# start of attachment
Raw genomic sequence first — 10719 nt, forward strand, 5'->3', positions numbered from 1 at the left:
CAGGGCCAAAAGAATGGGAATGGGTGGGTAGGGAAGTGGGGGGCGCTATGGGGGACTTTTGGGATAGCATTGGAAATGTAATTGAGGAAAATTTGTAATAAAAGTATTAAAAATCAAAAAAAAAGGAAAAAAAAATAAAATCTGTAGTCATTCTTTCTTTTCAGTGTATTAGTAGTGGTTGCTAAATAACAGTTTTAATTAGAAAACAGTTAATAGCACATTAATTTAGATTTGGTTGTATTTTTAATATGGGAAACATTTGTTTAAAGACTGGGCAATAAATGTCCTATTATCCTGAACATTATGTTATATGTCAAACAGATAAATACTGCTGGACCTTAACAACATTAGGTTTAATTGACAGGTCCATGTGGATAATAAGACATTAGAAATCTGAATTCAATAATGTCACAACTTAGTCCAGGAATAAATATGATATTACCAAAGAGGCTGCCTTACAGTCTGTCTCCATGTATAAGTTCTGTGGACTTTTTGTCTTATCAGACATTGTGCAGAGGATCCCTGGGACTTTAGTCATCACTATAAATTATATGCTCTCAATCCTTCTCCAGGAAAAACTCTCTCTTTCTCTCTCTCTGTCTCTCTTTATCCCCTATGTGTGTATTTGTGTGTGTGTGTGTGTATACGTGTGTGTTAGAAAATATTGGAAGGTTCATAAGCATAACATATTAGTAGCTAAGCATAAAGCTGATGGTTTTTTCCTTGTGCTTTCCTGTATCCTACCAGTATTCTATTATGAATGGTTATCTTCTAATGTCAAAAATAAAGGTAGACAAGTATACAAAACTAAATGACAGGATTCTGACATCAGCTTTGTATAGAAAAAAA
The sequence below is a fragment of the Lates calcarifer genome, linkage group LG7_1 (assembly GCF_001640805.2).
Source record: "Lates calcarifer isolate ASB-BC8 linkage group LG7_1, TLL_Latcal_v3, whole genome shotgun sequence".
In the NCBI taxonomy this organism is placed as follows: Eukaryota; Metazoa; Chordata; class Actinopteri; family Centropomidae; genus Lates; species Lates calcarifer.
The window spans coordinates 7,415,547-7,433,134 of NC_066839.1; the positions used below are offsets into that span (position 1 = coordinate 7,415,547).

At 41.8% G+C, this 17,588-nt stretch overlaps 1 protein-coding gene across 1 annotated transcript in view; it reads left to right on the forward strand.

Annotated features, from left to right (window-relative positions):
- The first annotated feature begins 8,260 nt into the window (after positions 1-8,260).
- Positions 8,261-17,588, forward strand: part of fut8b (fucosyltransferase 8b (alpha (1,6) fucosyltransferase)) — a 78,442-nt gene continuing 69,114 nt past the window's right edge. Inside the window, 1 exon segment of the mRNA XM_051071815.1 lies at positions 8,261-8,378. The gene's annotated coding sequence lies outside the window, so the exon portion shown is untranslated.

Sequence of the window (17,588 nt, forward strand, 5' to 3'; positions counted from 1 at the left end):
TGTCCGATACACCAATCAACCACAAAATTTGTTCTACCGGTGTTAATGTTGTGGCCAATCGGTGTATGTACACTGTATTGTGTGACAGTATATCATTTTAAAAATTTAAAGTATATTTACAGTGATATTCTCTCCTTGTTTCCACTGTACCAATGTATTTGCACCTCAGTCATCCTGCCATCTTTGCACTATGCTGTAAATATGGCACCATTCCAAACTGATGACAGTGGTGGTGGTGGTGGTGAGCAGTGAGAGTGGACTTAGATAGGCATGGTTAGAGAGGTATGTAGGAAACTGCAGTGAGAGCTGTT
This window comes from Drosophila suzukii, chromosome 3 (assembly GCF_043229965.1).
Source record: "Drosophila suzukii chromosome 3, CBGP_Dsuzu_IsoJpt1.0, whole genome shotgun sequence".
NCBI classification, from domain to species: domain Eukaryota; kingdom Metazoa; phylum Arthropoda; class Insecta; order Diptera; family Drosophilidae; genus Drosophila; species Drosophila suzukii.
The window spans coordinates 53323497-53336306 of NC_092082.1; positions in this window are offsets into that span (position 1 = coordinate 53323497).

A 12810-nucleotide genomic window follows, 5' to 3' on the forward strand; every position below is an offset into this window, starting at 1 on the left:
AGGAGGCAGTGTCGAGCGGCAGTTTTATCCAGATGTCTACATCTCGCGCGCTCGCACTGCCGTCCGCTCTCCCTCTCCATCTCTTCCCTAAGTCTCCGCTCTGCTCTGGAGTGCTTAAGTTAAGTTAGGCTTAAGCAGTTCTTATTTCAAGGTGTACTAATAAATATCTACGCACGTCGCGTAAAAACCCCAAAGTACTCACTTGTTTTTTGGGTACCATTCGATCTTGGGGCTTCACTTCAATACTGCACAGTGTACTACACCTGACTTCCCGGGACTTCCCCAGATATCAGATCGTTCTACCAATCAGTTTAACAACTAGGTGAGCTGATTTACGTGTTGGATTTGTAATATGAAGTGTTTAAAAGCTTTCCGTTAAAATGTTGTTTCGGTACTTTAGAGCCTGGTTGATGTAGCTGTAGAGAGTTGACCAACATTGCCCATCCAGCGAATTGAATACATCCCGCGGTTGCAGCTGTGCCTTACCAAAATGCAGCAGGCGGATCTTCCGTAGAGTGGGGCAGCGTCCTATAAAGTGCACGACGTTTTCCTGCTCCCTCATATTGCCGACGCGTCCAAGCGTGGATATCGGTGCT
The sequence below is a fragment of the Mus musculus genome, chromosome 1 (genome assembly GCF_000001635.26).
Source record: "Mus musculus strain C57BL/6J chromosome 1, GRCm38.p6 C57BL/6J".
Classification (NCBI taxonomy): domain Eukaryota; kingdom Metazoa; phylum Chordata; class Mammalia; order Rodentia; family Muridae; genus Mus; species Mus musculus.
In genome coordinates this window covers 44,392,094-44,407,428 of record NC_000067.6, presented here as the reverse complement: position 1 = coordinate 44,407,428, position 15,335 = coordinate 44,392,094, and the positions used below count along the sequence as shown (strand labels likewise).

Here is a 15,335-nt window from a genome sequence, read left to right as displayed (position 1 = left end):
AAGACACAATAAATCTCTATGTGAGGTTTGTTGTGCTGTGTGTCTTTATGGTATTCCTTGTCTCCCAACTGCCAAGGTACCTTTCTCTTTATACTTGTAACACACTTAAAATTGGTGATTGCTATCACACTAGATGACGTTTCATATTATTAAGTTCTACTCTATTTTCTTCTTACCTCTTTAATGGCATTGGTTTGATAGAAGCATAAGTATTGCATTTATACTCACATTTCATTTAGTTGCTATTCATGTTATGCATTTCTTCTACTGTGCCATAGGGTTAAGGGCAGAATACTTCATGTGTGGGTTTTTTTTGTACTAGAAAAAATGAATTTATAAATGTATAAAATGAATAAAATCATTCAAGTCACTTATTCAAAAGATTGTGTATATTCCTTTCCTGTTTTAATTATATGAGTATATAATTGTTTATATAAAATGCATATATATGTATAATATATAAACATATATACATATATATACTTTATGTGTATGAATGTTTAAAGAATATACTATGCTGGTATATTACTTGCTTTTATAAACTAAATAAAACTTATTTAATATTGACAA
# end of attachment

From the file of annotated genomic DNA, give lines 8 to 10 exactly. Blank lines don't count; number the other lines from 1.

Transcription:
Annotated features, from left to right (window-relative positions):
- The first annotated feature begins 8,260 nt into the window (after positions 1-8,260).
- Positions 8,261-17,588, forward strand: part of fut8b (fucosyltransferase 8b (alpha (1,6) fucosyltransferase)) — a 78,442-nt gene continuing 69,114 nt past the window's right edge. Inside the window, 1 exon segment of the mRNA XM_051071815.1 lies at positions 8,261-8,378. The gene's annotated coding sequence lies outside the window, so the exon portion shown is untranslated.